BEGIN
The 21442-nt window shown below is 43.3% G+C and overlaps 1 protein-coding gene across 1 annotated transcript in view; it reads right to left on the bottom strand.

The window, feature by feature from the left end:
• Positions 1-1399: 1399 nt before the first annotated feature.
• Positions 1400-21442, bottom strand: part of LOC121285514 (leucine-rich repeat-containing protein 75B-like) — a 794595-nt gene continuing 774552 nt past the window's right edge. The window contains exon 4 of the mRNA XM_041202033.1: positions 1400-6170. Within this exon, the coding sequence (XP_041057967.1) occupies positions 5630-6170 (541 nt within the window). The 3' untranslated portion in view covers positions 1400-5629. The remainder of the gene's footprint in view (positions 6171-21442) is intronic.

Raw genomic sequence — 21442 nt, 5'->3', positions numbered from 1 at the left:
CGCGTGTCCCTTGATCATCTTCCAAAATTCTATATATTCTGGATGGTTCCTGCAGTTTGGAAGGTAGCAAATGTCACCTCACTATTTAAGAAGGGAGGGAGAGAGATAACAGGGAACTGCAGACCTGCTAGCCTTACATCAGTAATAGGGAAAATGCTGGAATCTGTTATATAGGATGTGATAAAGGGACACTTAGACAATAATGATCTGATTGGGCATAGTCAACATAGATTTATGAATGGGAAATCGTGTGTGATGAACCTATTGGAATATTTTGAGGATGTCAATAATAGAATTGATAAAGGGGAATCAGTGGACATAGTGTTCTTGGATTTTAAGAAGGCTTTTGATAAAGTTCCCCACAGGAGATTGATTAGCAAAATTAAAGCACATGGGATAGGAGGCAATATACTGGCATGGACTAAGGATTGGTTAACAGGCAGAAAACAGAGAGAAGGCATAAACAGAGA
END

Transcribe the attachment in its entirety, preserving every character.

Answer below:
The 21442-nt window shown below is 43.3% G+C and overlaps 1 protein-coding gene across 1 annotated transcript in view; it reads right to left on the bottom strand.

The window, feature by feature from the left end:
• Positions 1-1399: 1399 nt before the first annotated feature.
• Positions 1400-21442, bottom strand: part of LOC121285514 (leucine-rich repeat-containing protein 75B-like) — a 794595-nt gene continuing 774552 nt past the window's right edge. The window contains exon 4 of the mRNA XM_041202033.1: positions 1400-6170. Within this exon, the coding sequence (XP_041057967.1) occupies positions 5630-6170 (541 nt within the window). The 3' untranslated portion in view covers positions 1400-5629. The remainder of the gene's footprint in view (positions 6171-21442) is intronic.

Raw genomic sequence — 21442 nt, 5'->3', positions numbered from 1 at the left:
CGCGTGTCCCTTGATCATCTTCCAAAATTCTATATATTCTGGATGGTTCCTGCAGTTTGGAAGGTAGCAAATGTCACCTCACTATTTAAGAAGGGAGGGAGAGAGATAACAGGGAACTGCAGACCTGCTAGCCTTACATCAGTAATAGGGAAAATGCTGGAATCTGTTATATAGGATGTGATAAAGGGACACTTAGACAATAATGATCTGATTGGGCATAGTCAACATAGATTTATGAATGGGAAATCGTGTGTGATGAACCTATTGGAATATTTTGAGGATGTCAATAATAGAATTGATAAAGGGGAATCAGTGGACATAGTGTTCTTGGATTTTAAGAAGGCTTTTGATAAAGTTCCCCACAGGAGATTGATTAGCAAAATTAAAGCACATGGGATAGGAGGCAATATACTGGCATGGACTAAGGATTGGTTAACAGGCAGAAAACAGAGAGAAGGCATAAACAGAGA